Childhood and the Philosophical Mind in Wordsworth and Austen. College
“In what sense is a child of that age a philosopher?” - Coleridge
If philosophy is defined as ‘advanced knowledge or learning’, it can be argued that age is not central to this definition, but the idiosyncratic experiences that are felt by each individual. Throughout both Jane Austen’s Sense and Sensibility and William Wordsworth’s Two Part Prelude, young protagonists encounter experiences that force maturity in mind, even if not in physical form. Therefore, for some, it may be possible to reach this level of philosophy that Coleridge seems to imply is only possible in adulthood. Arguably, as a child, you feel the simplest version of any emotion; this can be seen also as the rawest form of feeling, a truth associated with philosophy. In a society that advocates, in line with Coleridge, that authority stems only from the mature, this argument is interesting to consider. It explores both physical and mental experience through an adolescence perspective, alluding to the Romantic ideal of entering realms of human understanding that were originally not encountered: in other words, searching for a philosopher in a form where no-one would previously think to look.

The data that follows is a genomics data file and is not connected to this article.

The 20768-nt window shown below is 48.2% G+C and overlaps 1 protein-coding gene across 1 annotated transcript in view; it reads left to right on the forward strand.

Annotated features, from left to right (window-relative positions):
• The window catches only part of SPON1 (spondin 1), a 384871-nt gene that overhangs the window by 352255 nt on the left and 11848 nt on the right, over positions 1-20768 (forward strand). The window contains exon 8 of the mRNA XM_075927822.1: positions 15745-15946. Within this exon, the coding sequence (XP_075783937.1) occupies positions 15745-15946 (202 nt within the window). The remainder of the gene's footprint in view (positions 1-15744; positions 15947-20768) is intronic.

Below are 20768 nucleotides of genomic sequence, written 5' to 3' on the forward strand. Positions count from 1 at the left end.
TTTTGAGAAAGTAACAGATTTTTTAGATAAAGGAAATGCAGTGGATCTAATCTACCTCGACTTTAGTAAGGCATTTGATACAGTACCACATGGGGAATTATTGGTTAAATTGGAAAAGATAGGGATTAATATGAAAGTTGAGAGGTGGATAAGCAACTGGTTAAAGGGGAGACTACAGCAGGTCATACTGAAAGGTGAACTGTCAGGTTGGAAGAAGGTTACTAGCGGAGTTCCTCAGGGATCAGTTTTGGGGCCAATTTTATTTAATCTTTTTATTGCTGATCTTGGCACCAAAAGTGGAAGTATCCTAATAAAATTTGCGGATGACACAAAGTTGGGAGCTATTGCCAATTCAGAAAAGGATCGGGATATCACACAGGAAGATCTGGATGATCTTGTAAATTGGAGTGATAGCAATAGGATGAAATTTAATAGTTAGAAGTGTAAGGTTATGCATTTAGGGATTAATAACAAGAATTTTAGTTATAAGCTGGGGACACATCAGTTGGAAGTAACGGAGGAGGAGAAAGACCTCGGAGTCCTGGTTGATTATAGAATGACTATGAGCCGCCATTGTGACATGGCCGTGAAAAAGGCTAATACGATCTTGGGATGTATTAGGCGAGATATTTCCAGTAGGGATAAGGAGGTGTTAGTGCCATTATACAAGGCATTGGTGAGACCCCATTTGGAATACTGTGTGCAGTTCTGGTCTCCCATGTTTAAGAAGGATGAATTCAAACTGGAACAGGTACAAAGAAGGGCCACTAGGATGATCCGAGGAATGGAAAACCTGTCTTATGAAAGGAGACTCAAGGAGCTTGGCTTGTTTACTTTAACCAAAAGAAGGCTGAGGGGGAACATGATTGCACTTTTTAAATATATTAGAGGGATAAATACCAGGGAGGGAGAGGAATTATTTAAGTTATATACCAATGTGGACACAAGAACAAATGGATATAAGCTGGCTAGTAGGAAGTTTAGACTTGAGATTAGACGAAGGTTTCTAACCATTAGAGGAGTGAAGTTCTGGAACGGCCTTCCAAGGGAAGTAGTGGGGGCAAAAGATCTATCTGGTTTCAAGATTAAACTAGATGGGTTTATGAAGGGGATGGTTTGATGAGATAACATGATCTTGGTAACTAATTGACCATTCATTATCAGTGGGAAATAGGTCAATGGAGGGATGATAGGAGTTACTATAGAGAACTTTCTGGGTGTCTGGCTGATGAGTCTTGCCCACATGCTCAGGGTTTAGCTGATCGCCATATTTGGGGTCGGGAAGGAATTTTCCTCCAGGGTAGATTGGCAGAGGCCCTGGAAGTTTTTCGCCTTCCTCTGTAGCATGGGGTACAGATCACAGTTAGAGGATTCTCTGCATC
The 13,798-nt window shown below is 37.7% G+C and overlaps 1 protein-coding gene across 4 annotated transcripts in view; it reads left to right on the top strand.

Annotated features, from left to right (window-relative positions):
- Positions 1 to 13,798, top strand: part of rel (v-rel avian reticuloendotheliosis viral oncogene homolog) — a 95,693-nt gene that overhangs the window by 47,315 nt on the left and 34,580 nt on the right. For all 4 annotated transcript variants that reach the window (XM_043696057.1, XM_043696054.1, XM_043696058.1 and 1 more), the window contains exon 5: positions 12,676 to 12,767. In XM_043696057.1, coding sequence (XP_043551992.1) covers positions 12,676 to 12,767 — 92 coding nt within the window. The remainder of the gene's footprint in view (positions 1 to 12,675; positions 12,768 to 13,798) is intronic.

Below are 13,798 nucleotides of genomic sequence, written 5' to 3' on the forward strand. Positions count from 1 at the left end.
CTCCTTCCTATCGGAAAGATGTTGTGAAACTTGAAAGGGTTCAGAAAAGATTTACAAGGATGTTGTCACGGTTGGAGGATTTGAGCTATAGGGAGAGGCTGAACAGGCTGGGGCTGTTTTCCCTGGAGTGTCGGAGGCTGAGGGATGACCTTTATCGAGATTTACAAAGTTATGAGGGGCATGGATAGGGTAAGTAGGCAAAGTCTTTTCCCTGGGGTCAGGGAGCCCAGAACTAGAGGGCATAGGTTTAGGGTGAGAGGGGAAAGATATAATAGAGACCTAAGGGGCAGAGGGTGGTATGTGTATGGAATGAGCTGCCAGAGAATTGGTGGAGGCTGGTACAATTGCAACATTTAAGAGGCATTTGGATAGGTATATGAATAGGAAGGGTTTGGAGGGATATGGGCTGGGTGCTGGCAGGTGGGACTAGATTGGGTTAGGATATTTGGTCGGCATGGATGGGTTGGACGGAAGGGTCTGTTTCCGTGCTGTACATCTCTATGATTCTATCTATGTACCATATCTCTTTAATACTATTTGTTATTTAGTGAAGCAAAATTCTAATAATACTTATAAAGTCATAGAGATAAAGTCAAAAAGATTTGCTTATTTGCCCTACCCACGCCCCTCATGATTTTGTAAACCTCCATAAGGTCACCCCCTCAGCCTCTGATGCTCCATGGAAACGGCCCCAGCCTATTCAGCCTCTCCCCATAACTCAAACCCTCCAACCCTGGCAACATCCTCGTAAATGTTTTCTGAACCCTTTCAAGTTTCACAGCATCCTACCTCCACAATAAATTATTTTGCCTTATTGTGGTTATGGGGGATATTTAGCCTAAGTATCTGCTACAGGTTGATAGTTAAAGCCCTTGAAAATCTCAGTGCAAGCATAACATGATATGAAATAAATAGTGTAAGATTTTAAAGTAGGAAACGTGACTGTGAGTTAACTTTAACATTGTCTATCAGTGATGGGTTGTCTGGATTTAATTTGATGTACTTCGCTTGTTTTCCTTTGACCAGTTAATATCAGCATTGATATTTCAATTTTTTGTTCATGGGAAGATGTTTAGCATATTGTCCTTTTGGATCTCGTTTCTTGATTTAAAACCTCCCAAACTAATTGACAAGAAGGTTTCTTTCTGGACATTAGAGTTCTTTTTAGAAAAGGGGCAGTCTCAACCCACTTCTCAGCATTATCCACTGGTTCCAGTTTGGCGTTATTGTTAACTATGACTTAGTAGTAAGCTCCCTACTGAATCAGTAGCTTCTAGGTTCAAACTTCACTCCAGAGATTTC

In pursuit of this definition of ‘advanced knowledge’, this can...
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